Covering Our Food System

Kristofor Husted / Harvest Public Media

In Organic Labels Consumers Trust, But Fraud Threatens The Industry

Peyton Manning, the NFL quarterback-turned-pitchman, apparently has another side hustle: Certifying shipments of grain as organic for a Nebraska-based agency called OneCert. Problem is, OneCert president Sam Welsch doesn’t remember hiring Manning for his business, which is accredited by the U.S. Department of Agriculture to inspect everything from small vegetable farms to processing plants and international grain operations.

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Special Series: Dangerous Jobs, Cheap Meat

The human toll of our meat habit

Special Series: Watching Our Water

The challenge to keep it clean

My Farm Roots: Coming Home To Roost

Jul 30, 2014

When they heard Dan Hromas’ truck rolling in, the chickens came strutting. The auburn-feathered Rhode Island Reds stood out, even in the tall, green brome grass of Hromas’ rented 3-acre pasture outside of York, Neb.

The pasture is the center of Hromas’ new farming enterprise. For a little over a year he’s been selling farm eggs to local restaurants, grocery stores, and direct to customers in southeast Nebraska.

Jack and Diane Aaron lived in Strawberry Hill in Kansas City, Kan., for decades. They loved their neighborhood and it was close to family. But when a friend passed away and left them land on a farm, they decided to take a chance on country living.

While farm life is different, they found it’s anything but quiet.

“Out here we’ve got, just different sounds. We have birds that will wake us up. A cat that likes to wake me up at six because he wants to eat,” Diane Aaron said. “It’s peaceful, but it doesn’t make you crazy,”

Crop Insurance Programs Subject Of Intense Farm Bill Lobbying

Jul 17, 2014
Mike Crawford stands at his farm near Danville, Ill. He says crop insurance is an important risk-management tool for farmers.
Darell Hoemann / Midwest Center for Investigative Reporting

After two years of debate, the U.S. Congress passed a Farm Bill this year that replaced direct subsidies to farmers with an ever increasing multi-billion dollar federal crop insurance program.

During that time, at least 80 groups spent more than $50 million in lobbying efforts that included ensuring their interests in the often criticized program were well-represented.

Hundreds of companies and outside groups lobbied the 2014 Farm Bill and related issues during the drafting process.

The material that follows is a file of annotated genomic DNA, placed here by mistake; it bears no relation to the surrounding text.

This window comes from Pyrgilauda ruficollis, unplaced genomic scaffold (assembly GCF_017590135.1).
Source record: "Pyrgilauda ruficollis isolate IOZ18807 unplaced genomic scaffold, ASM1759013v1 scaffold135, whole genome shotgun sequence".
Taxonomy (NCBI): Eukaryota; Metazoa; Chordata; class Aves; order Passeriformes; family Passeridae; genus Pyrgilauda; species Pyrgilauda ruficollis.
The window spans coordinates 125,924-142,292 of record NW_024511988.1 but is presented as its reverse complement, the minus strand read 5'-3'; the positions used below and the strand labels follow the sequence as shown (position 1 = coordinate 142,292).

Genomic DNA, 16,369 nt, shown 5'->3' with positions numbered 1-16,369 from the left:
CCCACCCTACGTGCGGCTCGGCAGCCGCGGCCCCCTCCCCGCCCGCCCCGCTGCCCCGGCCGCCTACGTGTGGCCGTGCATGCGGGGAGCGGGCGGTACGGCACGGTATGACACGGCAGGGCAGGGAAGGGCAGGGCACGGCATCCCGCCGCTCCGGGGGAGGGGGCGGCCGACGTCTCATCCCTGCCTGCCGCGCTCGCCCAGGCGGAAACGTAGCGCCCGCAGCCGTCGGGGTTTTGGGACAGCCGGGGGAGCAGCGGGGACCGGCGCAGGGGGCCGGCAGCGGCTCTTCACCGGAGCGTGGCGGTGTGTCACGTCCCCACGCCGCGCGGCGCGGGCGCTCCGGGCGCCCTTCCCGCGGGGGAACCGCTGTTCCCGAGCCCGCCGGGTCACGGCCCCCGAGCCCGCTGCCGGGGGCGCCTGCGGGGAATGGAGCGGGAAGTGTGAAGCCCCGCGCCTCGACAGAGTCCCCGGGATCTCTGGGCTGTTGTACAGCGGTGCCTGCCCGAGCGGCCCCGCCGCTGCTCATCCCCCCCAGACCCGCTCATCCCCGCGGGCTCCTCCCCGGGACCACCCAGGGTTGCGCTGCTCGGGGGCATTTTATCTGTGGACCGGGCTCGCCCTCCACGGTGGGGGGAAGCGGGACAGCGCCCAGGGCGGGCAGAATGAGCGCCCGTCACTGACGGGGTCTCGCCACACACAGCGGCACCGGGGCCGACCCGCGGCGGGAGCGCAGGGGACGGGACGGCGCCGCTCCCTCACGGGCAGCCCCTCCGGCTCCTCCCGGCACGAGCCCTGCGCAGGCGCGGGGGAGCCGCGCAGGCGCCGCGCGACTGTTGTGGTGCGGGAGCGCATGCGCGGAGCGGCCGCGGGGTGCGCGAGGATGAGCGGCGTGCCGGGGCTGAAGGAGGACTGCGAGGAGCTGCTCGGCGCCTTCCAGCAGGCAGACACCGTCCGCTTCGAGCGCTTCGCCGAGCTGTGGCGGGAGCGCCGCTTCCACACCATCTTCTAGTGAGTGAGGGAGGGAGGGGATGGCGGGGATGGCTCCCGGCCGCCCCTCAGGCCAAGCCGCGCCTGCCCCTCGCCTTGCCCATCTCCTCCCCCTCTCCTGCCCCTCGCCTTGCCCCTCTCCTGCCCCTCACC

Bigstock

Setting the course for almost a trillion dollars of government spending, the 2014 Farm Bill attracted hundreds of companies eager to find their slice of the pie.

The “who” part of the Farm Bill is pretty clear.

With trillions dollars of government spending up for grabs, lobbyists from all ends of the spectrum – representing environmental interests, biotech companies, food companies, farmers – flocked to Capitol Hill to find their piece of the Farm Bill pie.

Sen. Debbie Stabenow, D-Mich., (in green) watches as President Barack Obama signs the Farm Bill at Michigan State University on Feb. 7, 2014.
Courtesy David Kosling / U.S. Department of Agriculture

When U.S. Sen. Debbie Stabenow announced passage of the Farm Bill in February, she echoed a refrain from a car commercial.

“This is not your father’s Farm Bill,” she said.

As a young man, Elisha Pullen never imagined he would spend his days on the farm.

Growing up near rural Bell City in southeastern Missouri’s “Bootheel” region, Pullen longed to leave the farm and get an education.

“I grew up in the day and time when we had to do a lot of chopping and stuff like that. Hard labor,” Pullen said. “I’m going to college, I’m getting my degree and I’m going to work in the air conditioning.”

The Long, Slow Decline Of The US Sheep Industry

Oct 8, 2013
Once a staple of the American diet, we're now eating a lot less lamb. The U.S. sheep herd today is just one-tenth of its size in the 1940s.
Luke Runyon / Harvest Public Media

Over the last 20 years, the number of sheep in this country has been cut in half. In fact, the number has been declining since the late 1940s, when the American sheep industry hit its peak. Today, the domestic sheep herd is one-tenth the size it was during World War II.

The decline is the result of economic and cultural factors coming together. And it has left ranchers to wonder, “When are we going to hit the bottom?”

When I dig into a burger, I might think about how the cow the beef came from was raised -- whether it was grass or grain fed, locally raised or imported -- but rarely do I consider what breed of cow the meat came from.

If I did, I'd guess that it was beef from a Black Angus, Hereford or Charolais cow, which are the three most popular breeds used for meat production in the U.S. But that notion got turned on its head at this year’s Missouri Cattlemen’s Association’s convention in Columbia, Mo.

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